New technology is often misunderstood. Manufacturers know this fact all too well.
Consider, for example, their excitement nearly 15 years ago when suppliers of LEDs promised that this light source could cure UV adhesives more cost effectively than traditional bulbs (mercury arc, metal-halide, electrodeless). Manufacturers were also told that LEDs last longer, generate less heat and can be used in more flexible configurations than bulbs.
This extensive list of benefits convinced many companies to replace their bulbs with LEDs. But there was an unforeseen problem.
“An LED produces light in a narrow wavelength, about 15 nanometers wide, whereas traditional bulbs produce light in a much-wider wavelength range, from below 250 to 1,000 nanometers,” explains Mike Kay, director of product management for Lumen Dynamics Inc. “The problem was, manufacturers didn’t realize the LED’s narrow wavelength sometimes didn’t match the trigger of the adhesive’s photoinitiator. As a result, the UV adhesive failed to properly cure.”
Today, wavelength mismatching rarely happens because manufacturers can now buy UV adhesives formulated specifically for use with LEDs. This advancement in adhesive chemistry helps manufacturers obtain all of the promised benefits of LEDs.
Equally important is using the right curing system. Manufacturers can choose from a wide range of spot, flood, chamber and conveyor systems to find the one best suited for their UV-adhesive application—whether it’s bonding two parts made of the same material, potting an electronic assembly or curing in-place gaskets.
The most common method used to cure UV adhesives is spot curing. These systems usually feature a controller with attached tubes (called light guides or wands). After the assembler sets light irradiance (watts per cubic centimeter) and duration (seconds) on the controller, the light is turned on. Low- or high-intensity light passes through the tube, which has a lens at the tip, at a diameter of 5 to 12 millimeters.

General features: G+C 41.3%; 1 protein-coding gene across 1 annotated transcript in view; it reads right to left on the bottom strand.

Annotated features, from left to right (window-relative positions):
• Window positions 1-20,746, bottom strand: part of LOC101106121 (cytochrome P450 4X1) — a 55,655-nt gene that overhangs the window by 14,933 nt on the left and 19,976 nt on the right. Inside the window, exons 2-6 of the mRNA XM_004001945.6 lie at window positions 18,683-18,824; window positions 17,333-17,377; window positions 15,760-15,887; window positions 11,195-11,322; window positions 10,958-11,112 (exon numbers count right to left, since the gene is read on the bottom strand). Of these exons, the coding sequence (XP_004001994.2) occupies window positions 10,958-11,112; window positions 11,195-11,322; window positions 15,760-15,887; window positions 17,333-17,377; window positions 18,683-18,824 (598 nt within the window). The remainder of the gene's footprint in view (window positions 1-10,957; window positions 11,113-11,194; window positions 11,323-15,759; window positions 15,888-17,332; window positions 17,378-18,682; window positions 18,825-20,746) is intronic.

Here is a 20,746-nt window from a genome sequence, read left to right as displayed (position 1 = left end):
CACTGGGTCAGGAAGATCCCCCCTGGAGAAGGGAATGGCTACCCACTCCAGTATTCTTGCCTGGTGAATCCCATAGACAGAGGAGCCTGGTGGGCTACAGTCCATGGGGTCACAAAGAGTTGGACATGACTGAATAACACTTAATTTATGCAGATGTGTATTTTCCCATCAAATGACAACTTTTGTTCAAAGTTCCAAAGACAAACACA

To cure adhesive manually, the assembler places the wand tip close to the treated area and holds it for a second or two. For automated applications, extended-length wands are mounted just above the conveyor to ensure precise placement of the narrow light on the treated area.
“Because this method provides rapid curing of small parts, it is popular in all industries,” says Rich Golebiewski, director of sales and marketing for Tangent Industries Inc. “Medical device manufacturers frequently use it for needle bonding and syringe-needle assembly.”
The wand is very flexible, enabling assemblers to quickly and accurately position, remove and reposition the light. Spot curing is also great for gasket forming because it allows the assembler to move the wand in any direction around a part or adhesive bead.
However, spot curing large areas is much less cost-effective than using a flood, chamber or conveyor system. Another limitation is each part needs to be held securely or fixtured prior to light being applied.
Henkel offers a series of portable LED devices that do not require a controller. The units run on rechargeable batteries or AC power, can be hand operated or fixtured, and feature an internal cooling fan. They deliver light irradiance of 2.5 to 3 watts per cubic centimeter at a wavelength from 390 to 420 nanometers.
Flood curing is recommended when curing large parts, many parts or many types of parts simultaneously. System components include a controller (to set irradiance and duration), a light box or LED array, a stand, and a cable to connect the controller and light.
The light box, which limits the assembler’s exposure to UV rays, is mounted on the stand. For manual applications, parts are placed below the light box, and the controller is turned on by hand or activated by a foot switch. Light projects downward and, within a few seconds, cures parts positioned in an area of 4, 5 or 8 inches square. For automated applications, the controller is integrated into the production line, and parts are conveyed under a mounted light box.